But having that advantage doesn't mean they know how to make the most of it. I haven't seen any of the Democratic contenders, except Hillary, work a crowd, and Bill was with her at the time.

I've heard Obama's good one on one, but that's just it, I've heard it.

Still, that advantage is why Democrats don't only appear before carefully screened crowds of proven and unquestioning loyalists.

I hope that visit to the diner won't be the last time Mitt Romney tries to mingle with regular folks again.

Actually, I hope that visit helps him win the New Hampshire primary.

I'm praying the Republicans nominate Romney.

Of course, that's primarily because I think he'll be easier to beat than Rudy Giuliani.

But it's also because it would prove that the Republicans still care a little bit about who gets to be President of the United States.

Besides having been a competent governor of an important state (Please, gang. Competent does not mean politically acceptable. Competency is a neutral virtue.), as opposed to being the divisive and not nearly as effective as he brags of being mayor of admittedly the most important city in the country, Romney is a relatively decent human being. Nevermind the stupid mistake with the family dog. (Decency is not a neutral virtue, but it is a minimum one and a fairly easy one to manage. That's why it's often called common decency. Having common decency is not the same as being a saint by a long shot.) He is also disciplined and responsible and he's worked hard. Giuliani isn't lazy but he's arrogant and thinks he can skate by without working hard, and he's intellectually and morally empty, and he's nasty. He treats everybody, including his children, far worse than poor goofy Mitt treated the family dog that one time.

And I believe what he told to the waitress, that if he gets to be President he won't just sit around and talk about problems, he's going to try to do something about them.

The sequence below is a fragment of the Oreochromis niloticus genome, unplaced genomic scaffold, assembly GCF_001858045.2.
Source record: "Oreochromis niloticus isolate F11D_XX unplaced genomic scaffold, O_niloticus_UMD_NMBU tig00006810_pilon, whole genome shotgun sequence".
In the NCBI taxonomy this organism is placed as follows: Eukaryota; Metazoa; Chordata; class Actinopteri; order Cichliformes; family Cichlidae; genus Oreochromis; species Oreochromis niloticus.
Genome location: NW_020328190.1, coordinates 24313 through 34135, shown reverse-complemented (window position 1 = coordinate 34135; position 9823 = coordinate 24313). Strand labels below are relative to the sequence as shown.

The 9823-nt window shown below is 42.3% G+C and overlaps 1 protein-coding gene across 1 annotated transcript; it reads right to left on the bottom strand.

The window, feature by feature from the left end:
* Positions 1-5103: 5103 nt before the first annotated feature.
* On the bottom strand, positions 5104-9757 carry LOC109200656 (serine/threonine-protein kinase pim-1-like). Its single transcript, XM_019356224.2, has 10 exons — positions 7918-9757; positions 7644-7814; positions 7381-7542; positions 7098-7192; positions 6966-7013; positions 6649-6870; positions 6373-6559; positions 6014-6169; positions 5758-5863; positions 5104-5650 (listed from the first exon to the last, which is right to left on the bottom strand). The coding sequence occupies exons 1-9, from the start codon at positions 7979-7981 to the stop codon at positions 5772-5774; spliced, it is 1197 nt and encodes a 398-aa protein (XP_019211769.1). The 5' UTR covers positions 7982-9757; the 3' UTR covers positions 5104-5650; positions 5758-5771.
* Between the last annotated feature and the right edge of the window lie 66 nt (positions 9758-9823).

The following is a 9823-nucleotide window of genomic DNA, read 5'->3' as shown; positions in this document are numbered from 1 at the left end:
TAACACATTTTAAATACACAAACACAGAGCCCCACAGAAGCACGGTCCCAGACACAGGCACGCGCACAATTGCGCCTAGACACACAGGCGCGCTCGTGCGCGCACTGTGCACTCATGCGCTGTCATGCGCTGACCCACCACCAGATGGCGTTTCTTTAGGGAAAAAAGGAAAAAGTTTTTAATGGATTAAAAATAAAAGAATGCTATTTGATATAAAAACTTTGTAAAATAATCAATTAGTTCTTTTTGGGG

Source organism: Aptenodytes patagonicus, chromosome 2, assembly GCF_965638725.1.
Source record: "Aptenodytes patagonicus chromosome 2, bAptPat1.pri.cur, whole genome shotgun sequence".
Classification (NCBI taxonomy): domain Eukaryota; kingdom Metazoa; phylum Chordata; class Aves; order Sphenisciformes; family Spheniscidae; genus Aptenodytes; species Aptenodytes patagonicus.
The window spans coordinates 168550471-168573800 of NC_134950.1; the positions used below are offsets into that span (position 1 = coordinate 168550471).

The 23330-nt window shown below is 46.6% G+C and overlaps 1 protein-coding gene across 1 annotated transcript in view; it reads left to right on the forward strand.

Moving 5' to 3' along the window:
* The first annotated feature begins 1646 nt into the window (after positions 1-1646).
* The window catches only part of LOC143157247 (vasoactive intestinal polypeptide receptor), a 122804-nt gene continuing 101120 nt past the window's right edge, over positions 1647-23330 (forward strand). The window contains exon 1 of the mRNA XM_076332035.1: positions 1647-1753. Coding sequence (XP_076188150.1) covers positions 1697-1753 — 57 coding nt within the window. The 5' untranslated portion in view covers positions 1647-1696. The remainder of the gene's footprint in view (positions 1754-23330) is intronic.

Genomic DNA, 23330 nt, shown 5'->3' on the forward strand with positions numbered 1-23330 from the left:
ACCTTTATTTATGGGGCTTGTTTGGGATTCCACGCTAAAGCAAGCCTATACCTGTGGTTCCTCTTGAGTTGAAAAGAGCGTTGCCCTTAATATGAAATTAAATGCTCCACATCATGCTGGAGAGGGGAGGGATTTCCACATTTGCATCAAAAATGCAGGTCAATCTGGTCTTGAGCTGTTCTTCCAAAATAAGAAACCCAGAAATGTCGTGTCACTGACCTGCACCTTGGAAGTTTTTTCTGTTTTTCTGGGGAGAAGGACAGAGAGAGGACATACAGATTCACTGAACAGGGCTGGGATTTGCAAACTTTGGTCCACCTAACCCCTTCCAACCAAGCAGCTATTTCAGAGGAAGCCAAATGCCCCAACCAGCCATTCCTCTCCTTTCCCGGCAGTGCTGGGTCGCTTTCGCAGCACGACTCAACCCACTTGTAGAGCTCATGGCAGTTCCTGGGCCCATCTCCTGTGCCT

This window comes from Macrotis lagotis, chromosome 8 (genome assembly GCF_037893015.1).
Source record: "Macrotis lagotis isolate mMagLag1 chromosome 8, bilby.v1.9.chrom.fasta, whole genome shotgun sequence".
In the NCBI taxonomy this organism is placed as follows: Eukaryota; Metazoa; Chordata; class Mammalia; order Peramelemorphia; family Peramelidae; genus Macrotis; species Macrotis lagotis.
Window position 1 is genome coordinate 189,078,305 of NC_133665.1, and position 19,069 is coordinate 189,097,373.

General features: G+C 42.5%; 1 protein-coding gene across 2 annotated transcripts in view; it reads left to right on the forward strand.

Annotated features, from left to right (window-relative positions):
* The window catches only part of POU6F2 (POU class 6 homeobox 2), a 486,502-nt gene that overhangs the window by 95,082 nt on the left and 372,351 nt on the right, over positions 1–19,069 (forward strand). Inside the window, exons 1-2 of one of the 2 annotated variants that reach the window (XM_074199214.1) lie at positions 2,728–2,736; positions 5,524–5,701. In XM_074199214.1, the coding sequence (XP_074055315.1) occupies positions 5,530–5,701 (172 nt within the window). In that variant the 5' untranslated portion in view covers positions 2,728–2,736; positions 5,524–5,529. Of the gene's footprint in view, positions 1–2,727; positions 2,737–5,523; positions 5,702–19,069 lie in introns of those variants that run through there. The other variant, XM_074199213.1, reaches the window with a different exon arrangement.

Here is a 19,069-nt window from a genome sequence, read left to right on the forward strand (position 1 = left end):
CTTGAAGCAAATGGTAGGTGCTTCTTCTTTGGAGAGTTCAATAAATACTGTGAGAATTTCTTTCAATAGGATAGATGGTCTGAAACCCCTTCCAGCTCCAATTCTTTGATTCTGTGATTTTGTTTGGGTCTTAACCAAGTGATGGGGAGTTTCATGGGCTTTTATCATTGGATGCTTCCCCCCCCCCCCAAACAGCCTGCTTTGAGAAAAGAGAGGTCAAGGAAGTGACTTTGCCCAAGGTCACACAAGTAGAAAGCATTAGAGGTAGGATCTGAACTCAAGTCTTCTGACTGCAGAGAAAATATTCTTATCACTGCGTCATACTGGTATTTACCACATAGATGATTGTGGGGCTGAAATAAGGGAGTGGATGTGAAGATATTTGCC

I don't expect to like what he tries to do.

And I think his health care plan amounts to little more than hoping the Democrats force him to sign something that's not totally unacceptable to the insurance industry.

But that's a far better plan than Giuliani's, which as Ezra Klein points out is not a plan at all, just an excuse to harsh on the Democrats as a way of endearing himself to the Radical Republican Right:

The twice-divorced, pro-choice, pro-gay Giuliani knows he's not conservative enough for the Republican base. But if he cannot erase his ideological heterodoxies, he can at least demonstrate some partisan reliability. Attacking Democrats as socialists and blasting Michael Moore ably demonstrates Giuliani's commitment to the vilification of liberals. Hating the right people is almost as good as believing the right things And having something that looks kinda sorta like an actual health care plan gets the press to cover his attacks on the Democrats as if the two sides were engaged in something worth reporting on -- say, a discussion of how to reform the American health care system. It's a smart political strategy for Giuliani, and comforting, in a way. At least we know he's got a plan for something.

Best part of the story about Romney's visit to the diner, though, is the ending:

Following the exchange, Griffin expressed her frustration with the entire poilitical process and said she wishes politicians could live in her shoes.

"Maybe they should live in our shoes... just to see how it is. It's not pretty," she said. "I'm just so sick of the nice clothes, all these fancy cars. They walk around like (pauses)... you know?"

"He was in here for what? Over an hour? That's money off my table," Griffin said.

This is what it means to be working for the minimum wage in America. Doesn't matter what a Presidential candidate's promising to do down the road, and it wouldn't matter if it it was a Democrat in there instead of a Republican; at the moment, what's a a far bigger worry is that by holding things up at the diner, the candidate was robbing her of tips.

Related: Charlie meets Bill.

Update: Apparently Romney got a little testy with the waitress. Over at Shakesville, SpaceCowboy has a link to video of Romney's visit to the diner and to a Washington Post article that reports that one of the waitress's daughters is diabetic and the other has Crohn's disease.

Big thanks to Julia. Thanks also to Avedon Carol, Kevin Drum, and Steve Benen.